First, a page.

Everything besides signing Claiborne. It was all bad. They cut veteran starters, didn’t add any surefire difference-makers, and they’re still the worst team in the AFC East – maybe in all of football.
Best: Signing Jared Cook
Cook played extremely well in Green Bay’s pass-happy offense. Now, he joins another team that loves to throw the ball. Look for the tight end to put up even better numbers in Oakland now that he’s fully healthy.
Worst: Losing Latavius Murray
With a deep draft class and Marshawn Lynch considering un-retiring, this isn’t a huge deal. They still need to find a first- and second-down back, though.
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Best: Adding weapons for Carson Wentz
Alshon Jeffery and Torrey Smith bring much-needed talent to a receiving group that was one of the worst in the NFL last season. Their additions will help Wentz’s development and give him reliable playmakers on the outside.
Worst: Losing Bennie Logan
Logan got a bit overlooked in Philly playing next to Brandon Graham and Fletcher Cox, but he was a terrific run-stopper. His presence in the middle will be missed next season, especially when the Eagles play Ezekiel Elliott.
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Best: Keeping Le’Veon Bell and re-signing Antonio Brown
Priorities Nos. 1 and 2 were taken care of early, and while Brown wasn’t a free agent, keeping him around for the distant future was key. They had to make sure both would be there in 2017.
Worst: Remaining relatively quiet otherwise
Outside of retaining Bell and Brown, the Steelers did almost nothing in free agency. They lost Lawrence Timmons and Jarvis Jones, which isn’t a huge deal, but their additions were minimal.
San Francisco 49ers
Best: Signing Brian Hoyer as insurance
Going into 2017 with Hoyer as the starter would be a mistake, but that’s unlikely to happen. However, signing him was a smart move, seeing as he’s one of the best backups in the NFL.
Worst: Making Kyle Juszczyk the NFL’s highest-paid fullback
I get that Kyle Shanahan likes fullbacks and used Patrick DiMarco a great deal last season, but paying Juszczyk more than double the next highest-paid fullback was shocking.
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Best: Signing Eddie Lacy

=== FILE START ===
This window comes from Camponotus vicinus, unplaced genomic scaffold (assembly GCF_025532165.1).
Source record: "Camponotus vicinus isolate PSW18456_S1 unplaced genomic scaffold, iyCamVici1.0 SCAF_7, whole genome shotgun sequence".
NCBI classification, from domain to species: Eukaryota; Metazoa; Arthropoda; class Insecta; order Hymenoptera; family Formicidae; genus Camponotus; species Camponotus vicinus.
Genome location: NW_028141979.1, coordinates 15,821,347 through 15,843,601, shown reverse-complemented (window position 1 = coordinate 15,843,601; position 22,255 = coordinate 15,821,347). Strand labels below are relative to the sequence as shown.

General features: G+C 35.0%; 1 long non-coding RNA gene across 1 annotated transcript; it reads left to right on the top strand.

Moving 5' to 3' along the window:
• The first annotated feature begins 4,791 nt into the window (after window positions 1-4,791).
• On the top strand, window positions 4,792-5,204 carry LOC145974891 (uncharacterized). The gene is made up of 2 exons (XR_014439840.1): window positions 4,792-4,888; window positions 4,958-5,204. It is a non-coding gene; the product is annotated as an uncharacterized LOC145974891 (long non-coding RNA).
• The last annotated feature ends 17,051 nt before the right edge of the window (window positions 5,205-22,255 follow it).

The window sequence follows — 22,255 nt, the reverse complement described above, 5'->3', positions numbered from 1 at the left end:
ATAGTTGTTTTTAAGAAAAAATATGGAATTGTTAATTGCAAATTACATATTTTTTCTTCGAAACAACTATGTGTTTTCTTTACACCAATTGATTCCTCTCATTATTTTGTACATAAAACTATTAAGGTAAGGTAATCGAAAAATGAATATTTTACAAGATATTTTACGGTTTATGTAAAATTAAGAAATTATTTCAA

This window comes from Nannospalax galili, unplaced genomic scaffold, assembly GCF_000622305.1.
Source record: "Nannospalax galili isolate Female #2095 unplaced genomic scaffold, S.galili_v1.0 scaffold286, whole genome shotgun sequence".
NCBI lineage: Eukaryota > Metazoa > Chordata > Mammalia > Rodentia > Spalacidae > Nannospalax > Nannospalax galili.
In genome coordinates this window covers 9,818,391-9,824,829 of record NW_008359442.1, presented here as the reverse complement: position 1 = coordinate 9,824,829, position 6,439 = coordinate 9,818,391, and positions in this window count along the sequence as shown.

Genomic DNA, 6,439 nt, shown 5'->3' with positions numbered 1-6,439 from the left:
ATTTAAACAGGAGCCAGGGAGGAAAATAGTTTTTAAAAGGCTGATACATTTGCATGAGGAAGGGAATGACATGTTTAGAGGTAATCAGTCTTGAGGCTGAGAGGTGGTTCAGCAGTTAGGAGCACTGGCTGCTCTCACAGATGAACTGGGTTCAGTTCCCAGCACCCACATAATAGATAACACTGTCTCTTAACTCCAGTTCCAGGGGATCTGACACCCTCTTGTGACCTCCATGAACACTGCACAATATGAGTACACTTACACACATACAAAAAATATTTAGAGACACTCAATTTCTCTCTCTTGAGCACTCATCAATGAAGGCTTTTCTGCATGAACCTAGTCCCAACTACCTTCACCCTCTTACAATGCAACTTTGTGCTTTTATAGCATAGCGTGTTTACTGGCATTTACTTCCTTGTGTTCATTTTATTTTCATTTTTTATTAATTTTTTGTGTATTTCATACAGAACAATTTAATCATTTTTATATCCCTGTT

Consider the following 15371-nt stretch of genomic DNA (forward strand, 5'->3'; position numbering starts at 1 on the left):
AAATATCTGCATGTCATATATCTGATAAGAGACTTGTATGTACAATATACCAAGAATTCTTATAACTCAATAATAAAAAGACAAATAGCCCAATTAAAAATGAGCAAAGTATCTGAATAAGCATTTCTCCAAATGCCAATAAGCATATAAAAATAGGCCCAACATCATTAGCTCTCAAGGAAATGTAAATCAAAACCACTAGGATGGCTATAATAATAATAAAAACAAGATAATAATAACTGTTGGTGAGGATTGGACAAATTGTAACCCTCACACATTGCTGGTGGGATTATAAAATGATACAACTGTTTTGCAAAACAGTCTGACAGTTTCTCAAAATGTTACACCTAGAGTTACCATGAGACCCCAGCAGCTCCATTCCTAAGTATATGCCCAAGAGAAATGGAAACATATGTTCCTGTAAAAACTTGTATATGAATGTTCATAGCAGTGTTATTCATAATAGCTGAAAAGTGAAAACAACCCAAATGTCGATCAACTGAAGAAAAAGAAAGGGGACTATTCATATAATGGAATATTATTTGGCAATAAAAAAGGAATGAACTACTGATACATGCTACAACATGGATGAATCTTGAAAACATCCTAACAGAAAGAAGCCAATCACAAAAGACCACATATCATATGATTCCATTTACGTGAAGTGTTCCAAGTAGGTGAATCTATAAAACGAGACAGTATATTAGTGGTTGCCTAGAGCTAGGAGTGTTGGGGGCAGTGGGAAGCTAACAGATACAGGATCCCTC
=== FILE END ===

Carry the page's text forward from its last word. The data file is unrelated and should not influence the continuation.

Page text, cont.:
Lacy will get a chance to prove he can stay healthy (and in shape), competing with Thomas Rawls and C.J. Prosise for the starting job. He was a low-risk signing with big upside.
Worst:Adding Luke Joeckel
Joeckel was a huge draft bust for the Jaguars, but the Seahawks are trying to revive his career. That won’t happen. Giving him $8 million for one year will probably prove to be a mistake, but for a team desperate for offensive line help, perhaps it was necessary.
Tampa Bay Buccaneers
Best: Signing DeSean Jackson
The Bucs needed a complement to Mike Evans, and they got just that in Jackson. He’ll open up the rest of the offense by taking the top off of the defense with his speed, which will in turn help the running game, too.
Worst:Not adding a true free safety
Signing J.J. Wilcox and Chris Conte helps a bit, but the Buccaneers still don’t have a true starting-caliber free safety – especially with Bradley McDougald departing. They’ll have to address that in the draft.
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Best: Signing Logan Ryan
Ryan will be an immediate upgrade at cornerback, a position where the Titans desperately needed help. They’ll still need to draft one or two more, but he brings some much-needed talent to that spot.
Worst: Not improving at WR
The Titans need a wide receiver. There’s no way around it. It’ll likely be their first pick in the draft, and then probably a few more selections after that. Adding Alshon Jeffery would have been perfect.
Best: Signing Terrelle Pryor
Pryor signed for dirt cheap in Washington, which was great for the Redskins. He’ll be a No. 1 receiver with Josh Doctson stepping in as the No. 2. Unfortunately, they lost two receivers, too. Speaking of them …
Worst: Losing DeSean Jackson and Pierre Garcon
Yeah, this one will hurt. They were both huge weapons for Cousins, and reliable players, too. There are far more question marks that come with Pryor and Doctson.